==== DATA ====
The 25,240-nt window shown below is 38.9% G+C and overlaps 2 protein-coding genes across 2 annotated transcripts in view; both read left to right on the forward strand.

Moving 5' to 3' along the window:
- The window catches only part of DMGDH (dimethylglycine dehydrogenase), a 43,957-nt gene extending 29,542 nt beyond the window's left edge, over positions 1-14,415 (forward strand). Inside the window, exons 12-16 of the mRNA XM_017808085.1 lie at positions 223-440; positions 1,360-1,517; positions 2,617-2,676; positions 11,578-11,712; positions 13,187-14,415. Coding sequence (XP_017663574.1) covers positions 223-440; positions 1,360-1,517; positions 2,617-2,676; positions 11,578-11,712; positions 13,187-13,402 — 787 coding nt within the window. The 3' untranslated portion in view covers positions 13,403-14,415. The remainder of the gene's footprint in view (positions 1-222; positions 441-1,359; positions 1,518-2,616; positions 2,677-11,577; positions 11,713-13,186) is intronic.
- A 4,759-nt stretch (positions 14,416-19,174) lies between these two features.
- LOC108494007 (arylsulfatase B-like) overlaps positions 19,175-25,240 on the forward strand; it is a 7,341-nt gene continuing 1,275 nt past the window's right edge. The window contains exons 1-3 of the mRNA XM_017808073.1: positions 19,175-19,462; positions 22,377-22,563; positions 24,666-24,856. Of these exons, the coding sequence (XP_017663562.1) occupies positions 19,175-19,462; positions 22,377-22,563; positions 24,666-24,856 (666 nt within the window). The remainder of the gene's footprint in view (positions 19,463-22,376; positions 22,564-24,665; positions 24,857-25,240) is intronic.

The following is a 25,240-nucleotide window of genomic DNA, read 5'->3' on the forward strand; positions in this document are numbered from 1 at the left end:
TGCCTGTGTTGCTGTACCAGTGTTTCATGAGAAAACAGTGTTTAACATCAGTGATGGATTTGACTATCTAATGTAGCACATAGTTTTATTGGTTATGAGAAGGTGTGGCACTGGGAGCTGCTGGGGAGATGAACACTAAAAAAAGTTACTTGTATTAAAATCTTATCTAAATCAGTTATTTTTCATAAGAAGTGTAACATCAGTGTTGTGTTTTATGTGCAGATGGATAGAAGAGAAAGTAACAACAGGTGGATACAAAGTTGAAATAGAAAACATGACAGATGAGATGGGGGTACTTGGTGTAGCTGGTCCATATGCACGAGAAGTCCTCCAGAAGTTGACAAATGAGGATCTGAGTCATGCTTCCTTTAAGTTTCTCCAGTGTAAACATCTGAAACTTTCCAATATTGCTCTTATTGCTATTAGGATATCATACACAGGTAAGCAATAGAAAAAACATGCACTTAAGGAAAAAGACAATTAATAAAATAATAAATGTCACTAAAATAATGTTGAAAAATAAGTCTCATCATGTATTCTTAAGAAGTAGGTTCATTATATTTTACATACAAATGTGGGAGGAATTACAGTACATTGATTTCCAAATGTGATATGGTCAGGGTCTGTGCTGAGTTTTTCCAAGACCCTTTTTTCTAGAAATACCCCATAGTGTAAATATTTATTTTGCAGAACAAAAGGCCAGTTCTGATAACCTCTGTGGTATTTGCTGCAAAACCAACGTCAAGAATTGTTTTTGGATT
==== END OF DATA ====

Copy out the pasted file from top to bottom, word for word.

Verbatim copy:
The 25,240-nt window shown below is 38.9% G+C and overlaps 2 protein-coding genes across 2 annotated transcripts in view; both read left to right on the forward strand.

Moving 5' to 3' along the window:
- The window catches only part of DMGDH (dimethylglycine dehydrogenase), a 43,957-nt gene extending 29,542 nt beyond the window's left edge, over positions 1-14,415 (forward strand). Inside the window, exons 12-16 of the mRNA XM_017808085.1 lie at positions 223-440; positions 1,360-1,517; positions 2,617-2,676; positions 11,578-11,712; positions 13,187-14,415. Coding sequence (XP_017663574.1) covers positions 223-440; positions 1,360-1,517; positions 2,617-2,676; positions 11,578-11,712; positions 13,187-13,402 — 787 coding nt within the window. The 3' untranslated portion in view covers positions 13,403-14,415. The remainder of the gene's footprint in view (positions 1-222; positions 441-1,359; positions 1,518-2,616; positions 2,677-11,577; positions 11,713-13,186) is intronic.
- A 4,759-nt stretch (positions 14,416-19,174) lies between these two features.
- LOC108494007 (arylsulfatase B-like) overlaps positions 19,175-25,240 on the forward strand; it is a 7,341-nt gene continuing 1,275 nt past the window's right edge. The window contains exons 1-3 of the mRNA XM_017808073.1: positions 19,175-19,462; positions 22,377-22,563; positions 24,666-24,856. Of these exons, the coding sequence (XP_017663562.1) occupies positions 19,175-19,462; positions 22,377-22,563; positions 24,666-24,856 (666 nt within the window). The remainder of the gene's footprint in view (positions 19,463-22,376; positions 22,564-24,665; positions 24,857-25,240) is intronic.

The following is a 25,240-nucleotide window of genomic DNA, read 5'->3' on the forward strand; positions in this document are numbered from 1 at the left end:
TGCCTGTGTTGCTGTACCAGTGTTTCATGAGAAAACAGTGTTTAACATCAGTGATGGATTTGACTATCTAATGTAGCACATAGTTTTATTGGTTATGAGAAGGTGTGGCACTGGGAGCTGCTGGGGAGATGAACACTAAAAAAAGTTACTTGTATTAAAATCTTATCTAAATCAGTTATTTTTCATAAGAAGTGTAACATCAGTGTTGTGTTTTATGTGCAGATGGATAGAAGAGAAAGTAACAACAGGTGGATACAAAGTTGAAATAGAAAACATGACAGATGAGATGGGGGTACTTGGTGTAGCTGGTCCATATGCACGAGAAGTCCTCCAGAAGTTGACAAATGAGGATCTGAGTCATGCTTCCTTTAAGTTTCTCCAGTGTAAACATCTGAAACTTTCCAATATTGCTCTTATTGCTATTAGGATATCATACACAGGTAAGCAATAGAAAAAACATGCACTTAAGGAAAAAGACAATTAATAAAATAATAAATGTCACTAAAATAATGTTGAAAAATAAGTCTCATCATGTATTCTTAAGAAGTAGGTTCATTATATTTTACATACAAATGTGGGAGGAATTACAGTACATTGATTTCCAAATGTGATATGGTCAGGGTCTGTGCTGAGTTTTTCCAAGACCCTTTTTTCTAGAAATACCCCATAGTGTAAATATTTATTTTGCAGAACAAAAGGCCAGTTCTGATAACCTCTGTGGTATTTGCTGCAAAACCAACGTCAAGAATTGTTTTTGGATT